From the Shale Trail, at a point close to Oakbank Cottages, this right-of-way heads through farm and fields to the shale mining village of Seafield, one mile distance. The path is well used and in good condition, with no gates or stiles.
The walk starts from the A7015, constructed late in the 18th century as the turnpike road to Hamilton. The lands of Easter Breich, then part of the Livingston estate of the Earl of Rosebery, will have been enclosed and improved at around that time, being divided into five fields by hedges and ditches. A tree-lined tarmac road now leads to Easter Breich farm, where byres and barns have been converted into smart homes for a happy little community. The footpath zig-zags through what was once the farmyard, and continues along an unsurface farm track that serves the fields north of the farm. A narrower path then continues to the River Almond. The 1856 Ordnance Survey map shows a ford across the river at that point, but no road or path continuing north of the river in the lands of Seafield farm.
The village of Seafield was created to serve the shale oil industry. The first housing (the now-demolished "old rows") was built in the early 1880's to serve the Seafield works of the ill-fated Bathgate Oil Company. The Pumpherston Oil Company took over the oil works in about 1891, and built the "new rows" of workers houses that survive to this day on the south side of the main street. It seems that a path from the old rows, following the field boundary down to the ford on the River Almond, became established soon after construction of the oil works. By 1895 a simple footbridge had been built across the Almond, funded by public subscription from the shale folk of Seafield. Children from the Breich area used the path for their journey to school in Seafield, and following closure of the Seafield oil works in 1931, many workers trudged along the path each day to work in other shale pits and works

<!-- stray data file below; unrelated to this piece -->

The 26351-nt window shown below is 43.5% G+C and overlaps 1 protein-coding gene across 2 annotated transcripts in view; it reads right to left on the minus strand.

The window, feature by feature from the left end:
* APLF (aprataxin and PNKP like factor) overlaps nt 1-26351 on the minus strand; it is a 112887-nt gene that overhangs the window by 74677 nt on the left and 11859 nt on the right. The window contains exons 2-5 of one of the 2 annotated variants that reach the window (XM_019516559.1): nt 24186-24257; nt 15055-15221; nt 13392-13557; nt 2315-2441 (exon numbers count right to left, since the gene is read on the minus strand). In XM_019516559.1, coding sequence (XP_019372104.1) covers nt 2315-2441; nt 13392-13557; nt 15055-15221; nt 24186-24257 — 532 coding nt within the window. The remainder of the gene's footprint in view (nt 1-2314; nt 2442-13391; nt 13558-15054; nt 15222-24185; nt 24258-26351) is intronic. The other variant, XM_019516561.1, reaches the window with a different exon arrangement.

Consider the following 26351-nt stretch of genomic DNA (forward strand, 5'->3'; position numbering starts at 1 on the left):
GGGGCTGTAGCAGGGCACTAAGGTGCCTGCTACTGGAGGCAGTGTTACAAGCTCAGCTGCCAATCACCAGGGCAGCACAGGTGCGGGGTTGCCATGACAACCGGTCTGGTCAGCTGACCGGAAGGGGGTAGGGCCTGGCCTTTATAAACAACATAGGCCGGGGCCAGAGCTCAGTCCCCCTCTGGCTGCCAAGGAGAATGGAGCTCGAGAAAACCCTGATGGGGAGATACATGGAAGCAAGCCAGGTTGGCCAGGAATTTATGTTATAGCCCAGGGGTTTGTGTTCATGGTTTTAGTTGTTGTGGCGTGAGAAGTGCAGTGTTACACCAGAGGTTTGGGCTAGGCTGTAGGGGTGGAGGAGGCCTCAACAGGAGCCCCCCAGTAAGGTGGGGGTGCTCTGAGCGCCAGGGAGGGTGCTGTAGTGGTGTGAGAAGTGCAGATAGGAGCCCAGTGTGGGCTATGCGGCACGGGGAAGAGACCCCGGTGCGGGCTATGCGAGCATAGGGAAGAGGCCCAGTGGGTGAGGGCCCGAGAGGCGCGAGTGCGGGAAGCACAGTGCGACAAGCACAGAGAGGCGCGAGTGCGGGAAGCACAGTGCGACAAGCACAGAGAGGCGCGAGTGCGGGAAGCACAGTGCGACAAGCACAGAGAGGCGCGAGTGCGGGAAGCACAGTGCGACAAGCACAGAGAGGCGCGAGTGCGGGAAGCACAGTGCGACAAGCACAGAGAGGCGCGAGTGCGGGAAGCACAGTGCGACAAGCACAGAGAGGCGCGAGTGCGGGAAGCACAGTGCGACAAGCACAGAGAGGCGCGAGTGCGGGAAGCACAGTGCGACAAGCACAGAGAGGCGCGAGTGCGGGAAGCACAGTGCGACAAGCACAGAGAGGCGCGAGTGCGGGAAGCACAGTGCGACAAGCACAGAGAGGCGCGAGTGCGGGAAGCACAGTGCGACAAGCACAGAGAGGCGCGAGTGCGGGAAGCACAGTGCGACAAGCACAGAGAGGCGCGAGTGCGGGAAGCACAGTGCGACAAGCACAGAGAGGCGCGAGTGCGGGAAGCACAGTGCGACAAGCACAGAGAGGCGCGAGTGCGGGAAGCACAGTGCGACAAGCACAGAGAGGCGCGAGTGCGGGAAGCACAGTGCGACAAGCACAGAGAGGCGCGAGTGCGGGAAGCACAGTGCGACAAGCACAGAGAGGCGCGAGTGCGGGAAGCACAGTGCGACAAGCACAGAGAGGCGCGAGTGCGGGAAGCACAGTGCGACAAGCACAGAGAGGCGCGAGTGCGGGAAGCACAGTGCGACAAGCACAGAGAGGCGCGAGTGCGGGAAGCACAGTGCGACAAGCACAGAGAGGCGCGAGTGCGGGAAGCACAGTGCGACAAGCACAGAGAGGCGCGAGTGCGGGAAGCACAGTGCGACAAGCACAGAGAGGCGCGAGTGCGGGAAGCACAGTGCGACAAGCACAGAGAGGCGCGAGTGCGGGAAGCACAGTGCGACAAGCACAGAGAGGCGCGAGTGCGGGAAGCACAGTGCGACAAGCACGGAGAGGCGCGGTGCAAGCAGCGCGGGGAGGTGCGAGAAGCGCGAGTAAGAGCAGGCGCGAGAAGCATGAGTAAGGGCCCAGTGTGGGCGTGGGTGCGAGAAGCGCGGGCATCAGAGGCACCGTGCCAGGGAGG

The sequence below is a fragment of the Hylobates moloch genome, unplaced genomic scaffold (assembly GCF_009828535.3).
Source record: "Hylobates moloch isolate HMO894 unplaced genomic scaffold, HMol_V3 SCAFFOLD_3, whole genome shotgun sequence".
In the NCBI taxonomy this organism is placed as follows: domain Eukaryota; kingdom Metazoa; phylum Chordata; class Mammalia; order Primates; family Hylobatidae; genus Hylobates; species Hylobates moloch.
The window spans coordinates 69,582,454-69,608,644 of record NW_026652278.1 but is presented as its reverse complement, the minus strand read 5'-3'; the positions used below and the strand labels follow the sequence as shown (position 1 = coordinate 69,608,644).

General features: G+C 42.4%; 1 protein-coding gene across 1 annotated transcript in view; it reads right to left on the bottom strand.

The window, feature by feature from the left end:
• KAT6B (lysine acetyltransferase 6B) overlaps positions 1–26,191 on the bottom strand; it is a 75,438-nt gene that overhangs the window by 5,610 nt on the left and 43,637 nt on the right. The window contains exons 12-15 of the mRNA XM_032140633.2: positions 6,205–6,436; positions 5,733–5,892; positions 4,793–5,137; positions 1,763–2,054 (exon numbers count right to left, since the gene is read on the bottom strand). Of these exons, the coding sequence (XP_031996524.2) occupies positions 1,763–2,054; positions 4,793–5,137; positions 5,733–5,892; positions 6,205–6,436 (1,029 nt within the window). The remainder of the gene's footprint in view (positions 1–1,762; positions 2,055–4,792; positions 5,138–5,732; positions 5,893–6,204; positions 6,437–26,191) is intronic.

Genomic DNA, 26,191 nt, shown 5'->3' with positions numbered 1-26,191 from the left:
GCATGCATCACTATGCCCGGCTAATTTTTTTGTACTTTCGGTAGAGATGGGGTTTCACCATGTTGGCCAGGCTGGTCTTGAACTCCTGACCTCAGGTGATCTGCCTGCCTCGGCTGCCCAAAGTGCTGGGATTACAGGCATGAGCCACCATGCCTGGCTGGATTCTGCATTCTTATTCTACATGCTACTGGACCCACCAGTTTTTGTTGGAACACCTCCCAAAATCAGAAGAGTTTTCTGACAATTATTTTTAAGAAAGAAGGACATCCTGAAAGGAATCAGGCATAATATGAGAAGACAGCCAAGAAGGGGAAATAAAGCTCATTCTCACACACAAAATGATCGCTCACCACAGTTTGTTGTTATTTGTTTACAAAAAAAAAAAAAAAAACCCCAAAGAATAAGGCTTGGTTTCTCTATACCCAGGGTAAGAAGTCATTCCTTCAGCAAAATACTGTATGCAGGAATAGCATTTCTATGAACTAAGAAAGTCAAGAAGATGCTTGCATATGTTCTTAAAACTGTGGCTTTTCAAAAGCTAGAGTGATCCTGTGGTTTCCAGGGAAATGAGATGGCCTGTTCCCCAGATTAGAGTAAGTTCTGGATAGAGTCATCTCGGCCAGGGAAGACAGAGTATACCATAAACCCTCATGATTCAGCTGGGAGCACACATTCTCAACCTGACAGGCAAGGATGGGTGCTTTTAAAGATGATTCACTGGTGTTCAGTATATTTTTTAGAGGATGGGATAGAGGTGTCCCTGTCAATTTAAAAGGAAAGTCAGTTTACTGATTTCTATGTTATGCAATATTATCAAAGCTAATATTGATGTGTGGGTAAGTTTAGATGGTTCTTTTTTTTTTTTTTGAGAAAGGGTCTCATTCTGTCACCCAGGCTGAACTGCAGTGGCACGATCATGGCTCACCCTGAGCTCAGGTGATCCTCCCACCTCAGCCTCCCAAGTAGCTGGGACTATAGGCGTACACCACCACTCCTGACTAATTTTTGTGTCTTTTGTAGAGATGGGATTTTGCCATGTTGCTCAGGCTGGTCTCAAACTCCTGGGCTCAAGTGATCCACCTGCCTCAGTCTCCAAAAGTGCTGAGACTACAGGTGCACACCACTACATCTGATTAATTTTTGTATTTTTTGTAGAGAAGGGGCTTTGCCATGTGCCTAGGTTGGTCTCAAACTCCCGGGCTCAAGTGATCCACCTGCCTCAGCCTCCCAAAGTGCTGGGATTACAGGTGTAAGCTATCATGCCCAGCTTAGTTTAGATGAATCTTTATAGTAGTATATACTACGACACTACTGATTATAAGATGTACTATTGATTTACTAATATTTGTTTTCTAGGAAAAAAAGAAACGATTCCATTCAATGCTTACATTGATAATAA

The path, and its continuation south by way of City Farm, linked Seafield to the bright lights of West Calder, and became recognised as a public right of way. The parish, and later the district council, had a right to repair the path if they considered it in the public interest, and arrangements were made for the occassional cart load of ashes to be dumped in swampy areas. The little footbridge over the Almond was frequently damaged when the river was in spate. The original wooden bridge was swept away in 1903, and its successor was damaged on many occassions as the river current scoured beneath abutments and piers. A new bridge with solid brick piers was constructed in 1936, and the present timber bridge now rest on one of the abutments of this predecessor.
Immediately south of the Almond footbridge you have the option of heading east through the Easter Briech woodlands on a path that will re-join the Shale Trail. Cross the footbridge and there's a crossroads with paths heading east and west, with a handy riverside picnic table nearby. Carry straight on, and the footpath to Seafield follows an arrow-straight route up the gentle slope towards the site of the shaleworker's rows. As the village has extended southwards, the route of the path has remained unchanged, and it now slices through housing schemes contained in a narrow canyon between tall garden fences. You finally emerge among the shaleworker's rows of Seafield village.